Tuesday, January 24, 2017

No guts, no glory...is risk taking a key to success?

I had a surprising feedback call with an HR director. He had decided not to withhold a candidate due to the fact that he did not believe he would have the ability to take risks. Of all the reasons why a client may decide not to continue a selection process with a candidate, this was a new one. Could it be true that the ability to take risk is a quality that can determine success?

When I started researching I immediately ended up with hundreds, if not thousands, of articles that have been written about how risk taking is linked to the willingness to fail. Managers are often thought to tolerate mistakes to foster a learning organization.
I believe that that is turning things the other way around. If risk-taking is immediately linked to making mistaking and learning from them, we are focusing on the negative. After all, who likes to fail? The concept of failure immediately entails the idea of embarrassment and the loss of esteem and stature.

When we look at today’s top business leaders, it is not their mistakes that we remember. It is their willingness to make bold moves, their courage to take tough decisions.
Is it an inborn characteristic or is it a skill that they have acquired throughout the years and improved with practice?
I believe that it is the latter.  People who become good leaders may have a greater than average willingness to make risky moves, but they strengthen their chances of success—and avoid career suicide—through careful deliberation and preparation.
And that is exactly where the key to success lies. The skill to make intelligent decisions between risk and irresponsibility combined with careful preparation and forethought will to a large degree determine the level of achievement that you will attain.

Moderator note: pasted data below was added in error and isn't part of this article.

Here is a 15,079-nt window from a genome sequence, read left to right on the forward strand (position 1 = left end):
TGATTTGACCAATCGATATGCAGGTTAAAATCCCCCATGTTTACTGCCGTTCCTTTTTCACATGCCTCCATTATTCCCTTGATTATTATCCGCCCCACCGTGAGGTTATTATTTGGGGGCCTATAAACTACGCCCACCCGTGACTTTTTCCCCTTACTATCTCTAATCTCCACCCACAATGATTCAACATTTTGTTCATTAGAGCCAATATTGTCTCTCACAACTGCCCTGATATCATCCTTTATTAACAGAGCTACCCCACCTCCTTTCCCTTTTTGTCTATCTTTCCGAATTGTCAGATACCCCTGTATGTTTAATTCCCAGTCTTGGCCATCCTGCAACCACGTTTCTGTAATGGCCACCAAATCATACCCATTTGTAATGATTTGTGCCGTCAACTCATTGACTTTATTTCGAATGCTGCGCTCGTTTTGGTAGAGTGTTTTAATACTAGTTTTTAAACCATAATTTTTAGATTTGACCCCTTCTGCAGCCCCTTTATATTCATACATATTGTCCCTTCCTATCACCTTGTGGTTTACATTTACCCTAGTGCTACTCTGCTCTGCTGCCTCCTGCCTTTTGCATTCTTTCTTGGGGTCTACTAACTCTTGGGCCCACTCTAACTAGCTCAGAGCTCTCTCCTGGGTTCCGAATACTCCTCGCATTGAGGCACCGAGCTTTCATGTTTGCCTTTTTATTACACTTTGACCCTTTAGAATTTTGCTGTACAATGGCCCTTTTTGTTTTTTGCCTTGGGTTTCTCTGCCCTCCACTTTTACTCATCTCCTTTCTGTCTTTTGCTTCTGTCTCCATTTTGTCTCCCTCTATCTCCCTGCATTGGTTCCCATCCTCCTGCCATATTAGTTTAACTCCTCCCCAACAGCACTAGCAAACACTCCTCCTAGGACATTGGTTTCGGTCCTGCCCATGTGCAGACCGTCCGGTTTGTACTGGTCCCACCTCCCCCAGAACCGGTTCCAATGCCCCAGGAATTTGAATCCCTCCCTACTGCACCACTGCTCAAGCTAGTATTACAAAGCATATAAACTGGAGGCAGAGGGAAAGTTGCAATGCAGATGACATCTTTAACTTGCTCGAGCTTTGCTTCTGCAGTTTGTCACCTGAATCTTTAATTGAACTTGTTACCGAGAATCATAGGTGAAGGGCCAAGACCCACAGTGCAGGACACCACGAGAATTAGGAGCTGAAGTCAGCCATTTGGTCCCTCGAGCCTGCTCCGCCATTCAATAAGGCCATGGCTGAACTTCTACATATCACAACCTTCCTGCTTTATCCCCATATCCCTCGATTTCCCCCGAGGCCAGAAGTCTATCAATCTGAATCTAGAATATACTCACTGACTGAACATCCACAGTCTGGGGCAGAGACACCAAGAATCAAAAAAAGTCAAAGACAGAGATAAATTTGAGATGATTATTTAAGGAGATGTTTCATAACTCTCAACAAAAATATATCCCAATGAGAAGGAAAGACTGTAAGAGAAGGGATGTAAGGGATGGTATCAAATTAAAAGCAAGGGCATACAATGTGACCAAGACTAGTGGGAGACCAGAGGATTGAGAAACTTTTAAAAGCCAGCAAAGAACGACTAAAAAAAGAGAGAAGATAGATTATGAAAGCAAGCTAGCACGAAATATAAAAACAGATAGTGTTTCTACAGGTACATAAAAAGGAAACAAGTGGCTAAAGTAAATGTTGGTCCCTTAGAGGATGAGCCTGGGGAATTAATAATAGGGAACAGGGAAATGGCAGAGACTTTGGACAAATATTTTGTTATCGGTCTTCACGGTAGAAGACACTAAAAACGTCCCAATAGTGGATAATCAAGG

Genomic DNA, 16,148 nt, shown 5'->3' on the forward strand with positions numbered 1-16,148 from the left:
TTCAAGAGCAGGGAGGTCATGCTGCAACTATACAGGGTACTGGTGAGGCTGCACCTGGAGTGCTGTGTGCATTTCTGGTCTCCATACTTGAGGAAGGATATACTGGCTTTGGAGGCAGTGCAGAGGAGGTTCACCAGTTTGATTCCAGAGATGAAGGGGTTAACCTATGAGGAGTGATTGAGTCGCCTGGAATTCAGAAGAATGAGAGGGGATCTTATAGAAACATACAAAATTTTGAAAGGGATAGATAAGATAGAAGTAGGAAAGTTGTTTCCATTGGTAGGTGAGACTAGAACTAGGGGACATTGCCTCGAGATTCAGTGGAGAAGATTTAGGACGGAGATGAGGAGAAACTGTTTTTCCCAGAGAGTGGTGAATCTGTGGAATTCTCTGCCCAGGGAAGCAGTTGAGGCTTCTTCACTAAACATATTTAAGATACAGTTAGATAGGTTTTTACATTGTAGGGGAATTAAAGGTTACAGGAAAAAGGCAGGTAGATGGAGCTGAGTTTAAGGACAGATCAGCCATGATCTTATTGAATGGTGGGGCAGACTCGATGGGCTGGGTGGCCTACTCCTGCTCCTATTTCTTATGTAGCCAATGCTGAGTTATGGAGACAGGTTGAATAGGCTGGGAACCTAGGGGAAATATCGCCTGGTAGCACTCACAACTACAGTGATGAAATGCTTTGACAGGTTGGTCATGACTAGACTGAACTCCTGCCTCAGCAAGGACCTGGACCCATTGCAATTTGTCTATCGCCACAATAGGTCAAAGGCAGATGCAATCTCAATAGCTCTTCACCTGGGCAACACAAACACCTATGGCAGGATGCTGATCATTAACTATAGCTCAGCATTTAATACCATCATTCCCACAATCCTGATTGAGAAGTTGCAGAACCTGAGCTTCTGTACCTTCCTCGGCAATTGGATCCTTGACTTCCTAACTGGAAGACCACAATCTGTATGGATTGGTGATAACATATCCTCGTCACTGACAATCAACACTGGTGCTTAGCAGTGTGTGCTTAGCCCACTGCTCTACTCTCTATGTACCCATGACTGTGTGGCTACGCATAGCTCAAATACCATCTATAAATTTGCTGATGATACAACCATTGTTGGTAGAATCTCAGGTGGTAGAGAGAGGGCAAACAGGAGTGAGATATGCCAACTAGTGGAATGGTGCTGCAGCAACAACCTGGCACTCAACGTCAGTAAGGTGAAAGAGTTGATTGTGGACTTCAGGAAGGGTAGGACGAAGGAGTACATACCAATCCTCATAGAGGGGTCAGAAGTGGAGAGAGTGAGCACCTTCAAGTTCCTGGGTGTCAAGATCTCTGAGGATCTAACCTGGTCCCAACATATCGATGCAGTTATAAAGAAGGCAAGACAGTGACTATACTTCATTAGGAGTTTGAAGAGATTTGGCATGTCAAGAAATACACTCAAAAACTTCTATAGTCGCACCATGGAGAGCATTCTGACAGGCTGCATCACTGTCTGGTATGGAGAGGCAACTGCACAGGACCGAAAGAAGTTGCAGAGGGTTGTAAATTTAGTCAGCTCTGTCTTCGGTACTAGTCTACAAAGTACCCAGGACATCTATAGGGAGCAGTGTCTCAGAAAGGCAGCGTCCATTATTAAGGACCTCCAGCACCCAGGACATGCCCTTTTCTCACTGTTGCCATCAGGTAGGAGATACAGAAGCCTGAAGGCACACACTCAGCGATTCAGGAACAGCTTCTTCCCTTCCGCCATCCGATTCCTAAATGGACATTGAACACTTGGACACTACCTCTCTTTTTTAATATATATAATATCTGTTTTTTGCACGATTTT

Not all risks are equal. You can close your eyes and jump but without looking where you are going, you are merely rolling the dice in a casino. The most intelligent risks are those where the potential downside is limited and fixed, but the potential upside is wide.  Those are the risks you should jump to take. Making that choice comes with practice, with talking to others as a sounding board.
Ensuring that your choice becomes a success requires careful planning, clear objectives, the ability to look ahead and possibly a contingency plan. That way you can minimize risk and maximize the odds that you'll succeed.

Many people do what you do and so the only way you are going to stand out from the crowd, is by leaving the well established, proven paths.  That means taking risks. Consequently, having the ability to choose and manage risks by going through the process of calculating the risks, taking your chances, but also learning from your mistakes is how leaders are made and a key determining factor for your success.
So, go out there and find an intelligent risk you can take today.  Maybe it won’t work out. But what if it does?  Celebrate either way because no matter what the outcome, you’ll gain courage just by making the attempt.

I look forward to talking to you

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